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There are several reasons to be interested in universe hierarchies, among
which (1) the question of the ordinal strength of the resulting type
theory, (2) the ability to reflect a fragment of the type theory of
interest into itself to study it internally, and (3) usability questions
arising from the inconvenience, in practice, of predicative universes.
Erik's answer gives a lot of information on (1) and (2), but I have a
comment on (3).

If I understand correctly, Agda today has a finite hierarchy of universes
that are types, and a Set-omega sort (that is not a type) to classify
universe-polymorphic declarations. It is natural to think of extending this
hierarchy with sorts (omega+n) (making Set-omega a type), and then one
would extend quantification on universe levels to something of the form
(forall (i < l)) for an ordinal level l.
However, my intuition would be that this does not deliver much usability
benefits in practice. We use universe-polymorphic definitions to get
genericity (from a programming point of view, we think of it as
SystemF-style impredicative quantification), and then sometimes we find
that we cannot compose two generic things as it would require going above
Set-omega. But in practice with a transfinite hierarchy you would likely
run into the same trouble: if two independent generic definitions quantify
in the strongest possible way, they clash, and otherwise one can be used
under the other but not conversely. When you develop in the large, you
would still need to synchronize universe constraints among the various
libraries to compose them in the way you intend; in fact, it is likely that
in practice you could (given a coherent policy for universe numbering among
the libraries of your development) lift that back to finite universes
equipped with finite bounded quantification.

For this reason, I have generally considered that extending the ordinal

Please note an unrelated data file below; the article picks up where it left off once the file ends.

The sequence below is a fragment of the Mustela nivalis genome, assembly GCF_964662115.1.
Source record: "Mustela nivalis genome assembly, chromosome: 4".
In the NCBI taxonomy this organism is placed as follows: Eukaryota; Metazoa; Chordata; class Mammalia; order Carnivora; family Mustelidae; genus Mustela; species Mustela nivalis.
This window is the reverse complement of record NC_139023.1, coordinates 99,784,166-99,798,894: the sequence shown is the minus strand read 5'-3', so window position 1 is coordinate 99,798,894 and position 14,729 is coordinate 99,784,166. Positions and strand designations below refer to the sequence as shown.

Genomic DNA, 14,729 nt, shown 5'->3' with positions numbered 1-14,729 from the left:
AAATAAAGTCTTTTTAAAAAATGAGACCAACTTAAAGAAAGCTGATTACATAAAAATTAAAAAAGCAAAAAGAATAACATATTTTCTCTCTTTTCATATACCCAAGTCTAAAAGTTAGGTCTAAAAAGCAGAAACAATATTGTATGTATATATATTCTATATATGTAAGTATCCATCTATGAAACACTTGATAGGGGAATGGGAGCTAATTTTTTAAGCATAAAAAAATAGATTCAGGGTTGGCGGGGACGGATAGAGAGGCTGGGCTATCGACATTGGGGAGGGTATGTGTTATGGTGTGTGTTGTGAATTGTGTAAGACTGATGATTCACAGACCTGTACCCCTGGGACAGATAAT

hierarchy you have access to isn't actually so important. If you don't ask
for ordinals that are very strong (say, if you are happy with the
m*omega+k, or below epsilon0), my understanding is that the metatheory
would not be harder than it is today with finite universes and universe
quantification, but the usability of the resulting system also wouldn't be
very different.

On Tue, Jul 10, 2018 at 11:00 PM Stefan Monnier <monn...@iro.umontreal.ca>

> [ The Types Forum, http://lists.seas.upenn.edu/mailman/listinfo/types-list
> ]
> Most type theory-based tools nowadays are based on a calculus with an
> infinite hierarchy of predicative universes.  Some of them, such as
> Agda, also allow abstraction over those levels, so we end up with a PTS
> along the lines of:
>     ℓ ::= z | s ℓ | ℓ₁ ∪ ℓ₂ | l      (where `l` is a level variable)
>     S = { Type ℓ, Type ω, SortLevel }
>     A = { Type ℓ : Type (ℓ + 1), TypeLevel : SortLevel }
>     R = { (Type ℓ₁, Type ℓ₂, Type (ℓ₁ ∪ ℓ₂)),
>           (SortLevel, Type ℓ, Type ω),
>           (SortLevel, Type ω, Type ω) }
> I was wondering if there's been work to push this to larger ordinals, to
> allow maybe rules like
>           (Type ω, Type ω, Type (ω·ω))
> I.e. "deep universe polymorphism"
>         Stefan

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